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Afghans in Kunduz trapped by conflict

Masood Saifullah
April 4, 2018

A government airstrike in northern Afghanistan has killed over 50 civilians. Afghans who live in areas contested by Taliban militants are finding nowhere to escape as attacks increase. DW spoke with local witnesses.

Afghanistan Kunduz Opfer nach Luftangriff
Image: Reuters

On Monday, the Afghan government conducted airstrikes on Taliban-controlled territory in Dashti-i Archi district in northern Afghanistan's Kunduz province. According to government officials, the strikes targeted a Taliban gathering, but caused heavy civilian casualties.

Amid conflicting reports of casualty numbers from the Afghan government, local officials confirmed to DW that the incident killed both Taliban militia and civilians.

"The airstrike was carried out on a Taliban military area, which sadly killed civilians too. We are investigating to find out what these civilians were doing in the area," Nematullah Temori, spokesman for the Kunduz governor, told DW.

Read more: German defense minister tells troops in Afghanistan to prepare for long haul

However, locals are presenting a different picture than Afghan officials. Most victims, according to them, were young children who were attending a ceremony called Dastar Bandi in a local madrasa, which celebrates young men completing the memorization of the Koran.

"I attended the burial of at least 40 children who were killed in the airstrike. More than 15 are still missing," Khalid Yousufi, a local resident who also lost relatives in the incident, told DW.

Afghanistan Kunduz Opfer nach Luftangriff
A victim of the Kunduz airstrike at a hospital Image: picture-alliance/AP

"The government justifies [the attack] citing Taliban presence, but the area is under Taliban control and there are always members of the group in gatherings," he added.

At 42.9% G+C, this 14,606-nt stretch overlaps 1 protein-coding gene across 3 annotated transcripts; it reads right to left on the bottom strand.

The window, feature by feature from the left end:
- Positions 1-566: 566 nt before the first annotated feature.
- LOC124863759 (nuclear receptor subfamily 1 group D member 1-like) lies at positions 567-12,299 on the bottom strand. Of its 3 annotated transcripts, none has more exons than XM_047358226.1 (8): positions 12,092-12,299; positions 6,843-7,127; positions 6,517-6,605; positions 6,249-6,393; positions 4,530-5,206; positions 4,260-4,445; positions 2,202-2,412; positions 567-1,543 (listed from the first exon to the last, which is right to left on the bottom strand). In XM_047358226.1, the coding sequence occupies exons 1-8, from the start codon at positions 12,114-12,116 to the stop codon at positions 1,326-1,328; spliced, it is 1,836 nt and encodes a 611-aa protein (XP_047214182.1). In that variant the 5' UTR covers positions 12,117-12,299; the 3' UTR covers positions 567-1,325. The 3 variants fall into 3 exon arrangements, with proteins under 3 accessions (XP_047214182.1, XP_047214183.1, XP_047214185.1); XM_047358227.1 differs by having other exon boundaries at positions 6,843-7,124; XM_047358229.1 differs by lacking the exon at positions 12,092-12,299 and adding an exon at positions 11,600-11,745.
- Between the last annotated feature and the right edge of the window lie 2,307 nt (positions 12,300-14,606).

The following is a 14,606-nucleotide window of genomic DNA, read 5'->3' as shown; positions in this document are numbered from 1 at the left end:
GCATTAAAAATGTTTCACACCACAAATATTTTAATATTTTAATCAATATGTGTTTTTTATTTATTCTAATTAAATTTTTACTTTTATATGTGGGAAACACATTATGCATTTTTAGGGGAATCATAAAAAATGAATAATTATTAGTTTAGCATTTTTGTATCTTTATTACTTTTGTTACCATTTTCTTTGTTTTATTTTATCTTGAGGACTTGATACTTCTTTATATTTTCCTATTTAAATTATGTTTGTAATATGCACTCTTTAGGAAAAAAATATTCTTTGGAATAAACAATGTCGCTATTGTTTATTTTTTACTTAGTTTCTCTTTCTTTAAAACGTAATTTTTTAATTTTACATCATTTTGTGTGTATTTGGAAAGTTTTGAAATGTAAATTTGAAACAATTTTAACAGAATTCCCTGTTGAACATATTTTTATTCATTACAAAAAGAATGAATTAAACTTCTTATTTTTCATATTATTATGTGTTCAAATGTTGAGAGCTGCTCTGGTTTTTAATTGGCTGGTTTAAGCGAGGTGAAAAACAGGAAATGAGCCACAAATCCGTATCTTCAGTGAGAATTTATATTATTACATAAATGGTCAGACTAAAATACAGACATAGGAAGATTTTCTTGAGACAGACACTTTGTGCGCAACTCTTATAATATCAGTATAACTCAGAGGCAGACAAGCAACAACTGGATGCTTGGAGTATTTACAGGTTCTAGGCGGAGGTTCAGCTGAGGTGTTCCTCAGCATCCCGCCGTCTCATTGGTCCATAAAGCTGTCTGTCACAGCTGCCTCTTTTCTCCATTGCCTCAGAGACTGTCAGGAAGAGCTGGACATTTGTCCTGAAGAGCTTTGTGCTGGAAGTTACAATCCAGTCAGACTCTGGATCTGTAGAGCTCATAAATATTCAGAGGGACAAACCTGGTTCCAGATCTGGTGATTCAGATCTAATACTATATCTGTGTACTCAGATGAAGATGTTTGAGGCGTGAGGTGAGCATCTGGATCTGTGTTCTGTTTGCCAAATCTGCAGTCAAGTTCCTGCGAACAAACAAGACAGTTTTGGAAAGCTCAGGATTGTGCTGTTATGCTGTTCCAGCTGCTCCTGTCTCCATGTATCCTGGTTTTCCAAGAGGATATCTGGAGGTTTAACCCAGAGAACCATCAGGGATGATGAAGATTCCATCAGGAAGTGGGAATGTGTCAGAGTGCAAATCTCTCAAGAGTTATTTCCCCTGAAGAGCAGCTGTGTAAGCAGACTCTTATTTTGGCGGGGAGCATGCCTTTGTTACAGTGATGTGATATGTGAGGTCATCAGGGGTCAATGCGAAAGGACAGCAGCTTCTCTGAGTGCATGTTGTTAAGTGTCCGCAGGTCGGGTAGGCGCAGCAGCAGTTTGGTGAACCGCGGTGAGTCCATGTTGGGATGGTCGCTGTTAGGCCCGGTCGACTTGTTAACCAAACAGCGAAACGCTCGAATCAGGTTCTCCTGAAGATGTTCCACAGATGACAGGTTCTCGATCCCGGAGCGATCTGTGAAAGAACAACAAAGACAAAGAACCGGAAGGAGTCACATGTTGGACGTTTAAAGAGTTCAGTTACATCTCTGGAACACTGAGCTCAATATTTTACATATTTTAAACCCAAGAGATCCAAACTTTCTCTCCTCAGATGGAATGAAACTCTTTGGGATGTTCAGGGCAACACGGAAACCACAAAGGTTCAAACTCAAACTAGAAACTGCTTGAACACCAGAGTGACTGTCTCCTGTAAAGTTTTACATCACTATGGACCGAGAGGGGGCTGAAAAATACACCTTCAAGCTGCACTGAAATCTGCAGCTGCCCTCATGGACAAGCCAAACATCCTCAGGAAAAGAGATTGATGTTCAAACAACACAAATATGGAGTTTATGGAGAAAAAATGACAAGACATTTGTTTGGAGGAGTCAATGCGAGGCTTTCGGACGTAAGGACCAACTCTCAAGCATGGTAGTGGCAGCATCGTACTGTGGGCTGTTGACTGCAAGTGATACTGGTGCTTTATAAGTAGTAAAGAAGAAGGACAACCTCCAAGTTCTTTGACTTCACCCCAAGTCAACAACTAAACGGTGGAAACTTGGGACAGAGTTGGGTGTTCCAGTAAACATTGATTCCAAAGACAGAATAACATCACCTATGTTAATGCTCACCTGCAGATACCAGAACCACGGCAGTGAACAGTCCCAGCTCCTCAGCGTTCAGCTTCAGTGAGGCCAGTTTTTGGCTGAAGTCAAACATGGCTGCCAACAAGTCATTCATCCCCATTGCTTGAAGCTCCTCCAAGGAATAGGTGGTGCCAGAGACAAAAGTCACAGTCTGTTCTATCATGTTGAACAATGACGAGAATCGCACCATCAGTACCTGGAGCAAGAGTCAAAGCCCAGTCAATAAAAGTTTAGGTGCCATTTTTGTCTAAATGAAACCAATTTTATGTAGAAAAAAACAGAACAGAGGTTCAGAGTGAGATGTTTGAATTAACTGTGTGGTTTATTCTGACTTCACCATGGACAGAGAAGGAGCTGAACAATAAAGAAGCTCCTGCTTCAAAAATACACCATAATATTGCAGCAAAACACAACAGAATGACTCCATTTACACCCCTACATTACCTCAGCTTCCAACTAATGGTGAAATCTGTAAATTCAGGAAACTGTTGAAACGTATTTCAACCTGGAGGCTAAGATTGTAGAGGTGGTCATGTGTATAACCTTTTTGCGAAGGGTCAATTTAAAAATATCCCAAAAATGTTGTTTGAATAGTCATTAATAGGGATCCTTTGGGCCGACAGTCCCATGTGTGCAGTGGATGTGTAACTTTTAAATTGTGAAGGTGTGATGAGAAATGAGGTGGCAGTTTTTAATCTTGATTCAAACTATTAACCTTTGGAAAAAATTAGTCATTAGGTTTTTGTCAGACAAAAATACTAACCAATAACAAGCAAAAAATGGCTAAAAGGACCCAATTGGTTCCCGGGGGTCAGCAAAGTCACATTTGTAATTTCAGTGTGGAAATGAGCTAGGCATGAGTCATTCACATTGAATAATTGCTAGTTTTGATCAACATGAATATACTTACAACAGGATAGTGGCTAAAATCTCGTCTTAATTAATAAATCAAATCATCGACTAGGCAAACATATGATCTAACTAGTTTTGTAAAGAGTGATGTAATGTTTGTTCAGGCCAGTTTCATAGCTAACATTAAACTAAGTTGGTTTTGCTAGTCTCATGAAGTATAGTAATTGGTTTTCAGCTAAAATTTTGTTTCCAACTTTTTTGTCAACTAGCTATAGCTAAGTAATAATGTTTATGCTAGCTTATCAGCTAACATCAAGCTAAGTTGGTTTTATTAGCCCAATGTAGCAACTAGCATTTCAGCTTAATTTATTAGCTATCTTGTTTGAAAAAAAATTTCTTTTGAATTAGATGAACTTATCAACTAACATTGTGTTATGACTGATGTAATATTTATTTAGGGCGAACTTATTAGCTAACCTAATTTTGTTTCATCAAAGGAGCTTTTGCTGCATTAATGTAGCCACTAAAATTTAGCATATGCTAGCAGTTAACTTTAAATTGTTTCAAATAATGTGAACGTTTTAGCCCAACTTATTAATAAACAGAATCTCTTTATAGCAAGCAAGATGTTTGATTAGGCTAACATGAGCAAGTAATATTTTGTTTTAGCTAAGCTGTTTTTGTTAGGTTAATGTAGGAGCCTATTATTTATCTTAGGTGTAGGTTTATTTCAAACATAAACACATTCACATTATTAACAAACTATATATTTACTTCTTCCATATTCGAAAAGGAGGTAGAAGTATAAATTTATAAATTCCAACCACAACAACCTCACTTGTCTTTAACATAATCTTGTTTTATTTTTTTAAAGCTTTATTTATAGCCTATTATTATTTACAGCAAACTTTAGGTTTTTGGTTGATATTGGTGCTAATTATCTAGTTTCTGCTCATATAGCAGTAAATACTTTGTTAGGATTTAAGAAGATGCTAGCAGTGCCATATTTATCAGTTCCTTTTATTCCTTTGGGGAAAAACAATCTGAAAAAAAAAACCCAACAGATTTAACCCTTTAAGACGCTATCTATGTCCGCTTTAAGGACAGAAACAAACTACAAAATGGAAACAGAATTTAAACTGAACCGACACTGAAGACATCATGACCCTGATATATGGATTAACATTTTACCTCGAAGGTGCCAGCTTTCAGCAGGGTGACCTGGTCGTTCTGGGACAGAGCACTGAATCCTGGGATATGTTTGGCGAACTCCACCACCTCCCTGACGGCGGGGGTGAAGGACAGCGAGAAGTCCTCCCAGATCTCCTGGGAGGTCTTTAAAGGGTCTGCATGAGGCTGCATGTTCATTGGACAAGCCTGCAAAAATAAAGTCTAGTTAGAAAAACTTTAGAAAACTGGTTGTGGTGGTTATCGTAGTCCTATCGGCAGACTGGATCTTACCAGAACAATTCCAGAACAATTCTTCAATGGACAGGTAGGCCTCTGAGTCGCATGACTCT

According to a provincial spokesman, over 50 civilians wounded in the attack were brought to a hospital in Kunduz city. "So far, seven of them have lost their lives due to the severity of their injuries," he said.

"My son is now at the hospital but doctors told me he will get better. But his friend who was also present at the scene died in the airstrike," Juma Gul, father of one survivors now recovering in Kunduz city, told DW.

Caught in the middle of conflict

The latest incident highlights the hardship Afghans who live in contested or Taliban-controlled areas endure.

Civilians are used as human shields by the Taliban, falsely targeted by government forces or simply trapped in the middle of a bloody conflict. They have paid a heavy price in the 17-year-long Afghan war.

"The Taliban have taken away our normal way of life. We have lost everything to war, but the government mistakes us for the same group instead of giving us protection," local resident Yousufi said.

"We are prisoners of this war," he added.

The Dashti-i Archi incident is the latest in a series of violent events that have claimed the lives of Afghan civilians. More than 10,000 Afghan civilians were killed or wounded in Afghanistan in 2017 alone, according to a United Nations report.

Read more: Why Kabul struggled to retake Kunduz